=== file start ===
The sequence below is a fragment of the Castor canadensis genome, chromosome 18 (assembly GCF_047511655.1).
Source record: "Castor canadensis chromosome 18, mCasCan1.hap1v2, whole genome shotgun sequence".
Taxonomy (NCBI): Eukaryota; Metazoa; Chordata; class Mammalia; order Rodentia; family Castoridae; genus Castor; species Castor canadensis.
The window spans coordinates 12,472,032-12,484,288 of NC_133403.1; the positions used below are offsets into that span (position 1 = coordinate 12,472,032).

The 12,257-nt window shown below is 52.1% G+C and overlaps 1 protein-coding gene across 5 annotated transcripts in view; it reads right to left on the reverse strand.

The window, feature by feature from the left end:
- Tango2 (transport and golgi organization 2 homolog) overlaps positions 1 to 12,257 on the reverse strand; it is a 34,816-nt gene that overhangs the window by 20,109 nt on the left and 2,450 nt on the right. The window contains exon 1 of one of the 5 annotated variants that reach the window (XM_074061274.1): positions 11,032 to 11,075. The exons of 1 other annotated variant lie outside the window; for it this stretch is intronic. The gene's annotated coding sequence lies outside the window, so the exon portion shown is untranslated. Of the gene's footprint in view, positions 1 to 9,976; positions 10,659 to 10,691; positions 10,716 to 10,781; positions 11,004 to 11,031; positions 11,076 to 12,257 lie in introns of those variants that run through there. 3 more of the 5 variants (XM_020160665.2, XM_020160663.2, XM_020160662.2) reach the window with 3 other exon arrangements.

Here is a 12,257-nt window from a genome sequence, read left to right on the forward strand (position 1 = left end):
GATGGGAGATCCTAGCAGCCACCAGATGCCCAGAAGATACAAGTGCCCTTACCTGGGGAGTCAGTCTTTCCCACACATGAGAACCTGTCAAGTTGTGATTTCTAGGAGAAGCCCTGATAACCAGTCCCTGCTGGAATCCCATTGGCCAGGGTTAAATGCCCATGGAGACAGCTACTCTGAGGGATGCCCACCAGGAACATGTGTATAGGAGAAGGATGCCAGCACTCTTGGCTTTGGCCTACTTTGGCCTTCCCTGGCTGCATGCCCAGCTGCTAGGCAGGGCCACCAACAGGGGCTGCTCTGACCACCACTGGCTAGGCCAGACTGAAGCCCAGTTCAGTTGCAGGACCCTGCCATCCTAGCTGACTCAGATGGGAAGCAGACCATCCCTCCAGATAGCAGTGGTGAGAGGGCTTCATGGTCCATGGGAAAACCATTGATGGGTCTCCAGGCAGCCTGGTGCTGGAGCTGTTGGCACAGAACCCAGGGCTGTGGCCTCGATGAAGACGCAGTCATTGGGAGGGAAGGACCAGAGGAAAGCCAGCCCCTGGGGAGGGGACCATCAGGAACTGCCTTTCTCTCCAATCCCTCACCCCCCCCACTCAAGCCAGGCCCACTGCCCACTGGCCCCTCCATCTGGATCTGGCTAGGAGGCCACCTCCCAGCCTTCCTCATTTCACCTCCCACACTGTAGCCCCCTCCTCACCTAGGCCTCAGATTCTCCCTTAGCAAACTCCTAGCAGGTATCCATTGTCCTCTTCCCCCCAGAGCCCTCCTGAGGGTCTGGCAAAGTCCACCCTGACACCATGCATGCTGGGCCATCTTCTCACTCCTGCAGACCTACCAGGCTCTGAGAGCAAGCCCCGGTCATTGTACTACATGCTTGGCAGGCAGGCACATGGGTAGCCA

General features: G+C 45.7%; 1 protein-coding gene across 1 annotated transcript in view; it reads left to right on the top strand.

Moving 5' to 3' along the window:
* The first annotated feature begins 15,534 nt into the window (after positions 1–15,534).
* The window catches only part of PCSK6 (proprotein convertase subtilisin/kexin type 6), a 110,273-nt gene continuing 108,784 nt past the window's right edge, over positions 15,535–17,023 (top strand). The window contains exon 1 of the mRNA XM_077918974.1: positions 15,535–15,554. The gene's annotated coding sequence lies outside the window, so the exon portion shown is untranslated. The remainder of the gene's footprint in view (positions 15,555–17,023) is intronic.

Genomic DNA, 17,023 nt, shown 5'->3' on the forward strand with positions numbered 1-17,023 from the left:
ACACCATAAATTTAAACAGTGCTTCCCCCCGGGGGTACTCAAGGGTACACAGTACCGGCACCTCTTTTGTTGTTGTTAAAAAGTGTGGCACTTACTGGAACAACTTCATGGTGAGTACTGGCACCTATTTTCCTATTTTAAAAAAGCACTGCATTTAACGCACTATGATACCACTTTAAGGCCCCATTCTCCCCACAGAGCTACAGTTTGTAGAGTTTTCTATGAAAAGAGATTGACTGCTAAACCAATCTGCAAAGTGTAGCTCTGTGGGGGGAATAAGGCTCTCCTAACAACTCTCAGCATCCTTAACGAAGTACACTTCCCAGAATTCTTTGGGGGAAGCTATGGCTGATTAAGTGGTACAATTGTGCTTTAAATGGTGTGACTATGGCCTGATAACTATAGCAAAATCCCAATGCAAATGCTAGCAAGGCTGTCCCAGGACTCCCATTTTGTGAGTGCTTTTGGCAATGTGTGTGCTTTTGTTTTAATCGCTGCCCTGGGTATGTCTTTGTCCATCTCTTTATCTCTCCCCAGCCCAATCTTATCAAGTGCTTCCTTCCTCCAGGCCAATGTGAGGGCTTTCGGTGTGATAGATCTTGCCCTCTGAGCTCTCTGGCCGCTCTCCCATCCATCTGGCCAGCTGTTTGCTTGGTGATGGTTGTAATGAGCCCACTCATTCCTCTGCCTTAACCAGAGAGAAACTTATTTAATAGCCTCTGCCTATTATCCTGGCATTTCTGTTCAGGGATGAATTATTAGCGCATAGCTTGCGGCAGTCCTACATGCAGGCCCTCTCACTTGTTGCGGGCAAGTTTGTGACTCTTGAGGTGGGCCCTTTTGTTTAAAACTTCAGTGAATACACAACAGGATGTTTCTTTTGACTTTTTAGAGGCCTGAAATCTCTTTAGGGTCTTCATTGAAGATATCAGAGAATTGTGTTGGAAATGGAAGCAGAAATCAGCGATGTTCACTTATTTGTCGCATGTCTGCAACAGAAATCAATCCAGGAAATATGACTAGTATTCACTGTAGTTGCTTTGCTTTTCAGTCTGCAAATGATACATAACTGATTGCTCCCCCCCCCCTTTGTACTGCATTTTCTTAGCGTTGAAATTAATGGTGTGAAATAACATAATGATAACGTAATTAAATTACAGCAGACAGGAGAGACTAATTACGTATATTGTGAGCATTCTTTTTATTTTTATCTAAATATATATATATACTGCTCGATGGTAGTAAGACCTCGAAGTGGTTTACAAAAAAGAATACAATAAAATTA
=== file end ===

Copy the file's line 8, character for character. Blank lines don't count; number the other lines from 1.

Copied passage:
Here is a 12,257-nt window from a genome sequence, read left to right on the forward strand (position 1 = left end):